maximum dosing limit per day.

2.4        
Save configurations settings for patient
profile.

2.5        
Act proactively with highest priority in
critical conditions of hyper/hypo glycemia.

2.6        
Functionality to work in auto manual mode

3.   
Continues glucose monitoring system (CGMS)

3.1        
It monitors the BGL every 3 minutes for simulated
body with effect of injected insulin/glucagon

4.   
Graphical user interface.

There
shall be 3 graphical user interfaces – Doctor, patient and caregiver

Common functionality for all users.

4.1        
Mode selection based on configuration

4.2        
Plot graphs and update every 3 minutes or event based.

4.3        
Graphical data read access, alarm monitoring/acknowledging.

4.4        
Display level of reservoirs, number of injected units,
date and time.

Additional functionality view based.

4.5        
GUI for
doctor – Configuration
window with user authentication, patient profiling, dosage settings, maximum
dosing limits, auto/manual mode settings.

4.6        
GUI
for patient –
Emergency action button (SOS).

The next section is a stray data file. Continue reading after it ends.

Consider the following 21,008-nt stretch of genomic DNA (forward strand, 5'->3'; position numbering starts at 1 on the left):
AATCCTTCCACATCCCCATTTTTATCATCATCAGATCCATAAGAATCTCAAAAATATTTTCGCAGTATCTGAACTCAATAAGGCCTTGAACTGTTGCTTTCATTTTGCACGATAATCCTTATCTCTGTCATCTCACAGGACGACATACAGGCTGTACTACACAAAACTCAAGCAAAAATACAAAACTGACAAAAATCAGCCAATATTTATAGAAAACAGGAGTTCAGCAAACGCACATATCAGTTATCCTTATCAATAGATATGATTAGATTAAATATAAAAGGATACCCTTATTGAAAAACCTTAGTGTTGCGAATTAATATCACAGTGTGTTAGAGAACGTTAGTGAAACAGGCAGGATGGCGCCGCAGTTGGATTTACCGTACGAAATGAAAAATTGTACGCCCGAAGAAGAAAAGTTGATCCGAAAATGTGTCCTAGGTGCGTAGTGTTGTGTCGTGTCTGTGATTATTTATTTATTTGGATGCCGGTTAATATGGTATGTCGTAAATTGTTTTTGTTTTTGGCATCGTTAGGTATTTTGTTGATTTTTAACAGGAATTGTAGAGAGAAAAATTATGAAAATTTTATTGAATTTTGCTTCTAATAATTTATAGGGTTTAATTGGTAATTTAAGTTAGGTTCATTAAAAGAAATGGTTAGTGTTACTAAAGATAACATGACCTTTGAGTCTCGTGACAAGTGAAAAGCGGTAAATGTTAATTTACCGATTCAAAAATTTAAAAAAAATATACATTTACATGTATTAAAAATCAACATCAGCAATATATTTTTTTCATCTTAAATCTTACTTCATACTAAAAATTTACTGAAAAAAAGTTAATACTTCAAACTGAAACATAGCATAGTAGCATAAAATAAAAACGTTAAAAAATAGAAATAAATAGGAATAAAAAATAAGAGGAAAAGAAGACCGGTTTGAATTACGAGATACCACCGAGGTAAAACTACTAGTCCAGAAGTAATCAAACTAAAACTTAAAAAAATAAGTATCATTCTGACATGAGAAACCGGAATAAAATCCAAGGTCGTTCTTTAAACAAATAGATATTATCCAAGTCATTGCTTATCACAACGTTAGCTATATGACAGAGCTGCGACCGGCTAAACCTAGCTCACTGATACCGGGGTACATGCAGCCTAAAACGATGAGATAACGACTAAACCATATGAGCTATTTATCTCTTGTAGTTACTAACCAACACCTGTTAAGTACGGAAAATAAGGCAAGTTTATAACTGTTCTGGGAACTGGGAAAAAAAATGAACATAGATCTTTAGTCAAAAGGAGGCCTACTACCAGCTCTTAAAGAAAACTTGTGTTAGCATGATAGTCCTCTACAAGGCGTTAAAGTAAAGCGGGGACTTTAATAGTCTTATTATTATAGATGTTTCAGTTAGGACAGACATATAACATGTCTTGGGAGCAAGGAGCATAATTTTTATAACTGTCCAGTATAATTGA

SAFETY REQUIREMENT

BGL set limits 3

1.1        
BGL with fasting i.e. before meal (80 to 130
ml/dL) à Normal

1.2        
BGL without fasting i.e. after meal (150?BGL?180
ml/dL) à Action required

1.3        
Hyperglycemia BGL ? 200ml/dL à Unsafe à insulin injected

1.4        
Hypoglycemia BGL ? 70 ml/dL à Criticalà Glucagon injected

1.5        
Software Interlock à single reservoir selection
for pumping at a time.

1.6             
Raise alarm based on conditions defined in
functional requirements.

Requirement Negotiation

We have referred SWEBOOK V3.0 to finalize our
requirements, considering first draft of requirement, the estimated cost for
project was approximate 14
months, on negotiating and revising the second version reduced the cost
of project to approximate by 3.5
months.

Mathematical model

The simulation of blood glucose
level (BGL) was little complicated because BGL not only depends upon just food
intake, it depends upon very complex dependency of different hormones which are
neuropeptides released mainly from the pancreas, intestine, liver and brain 4. They are also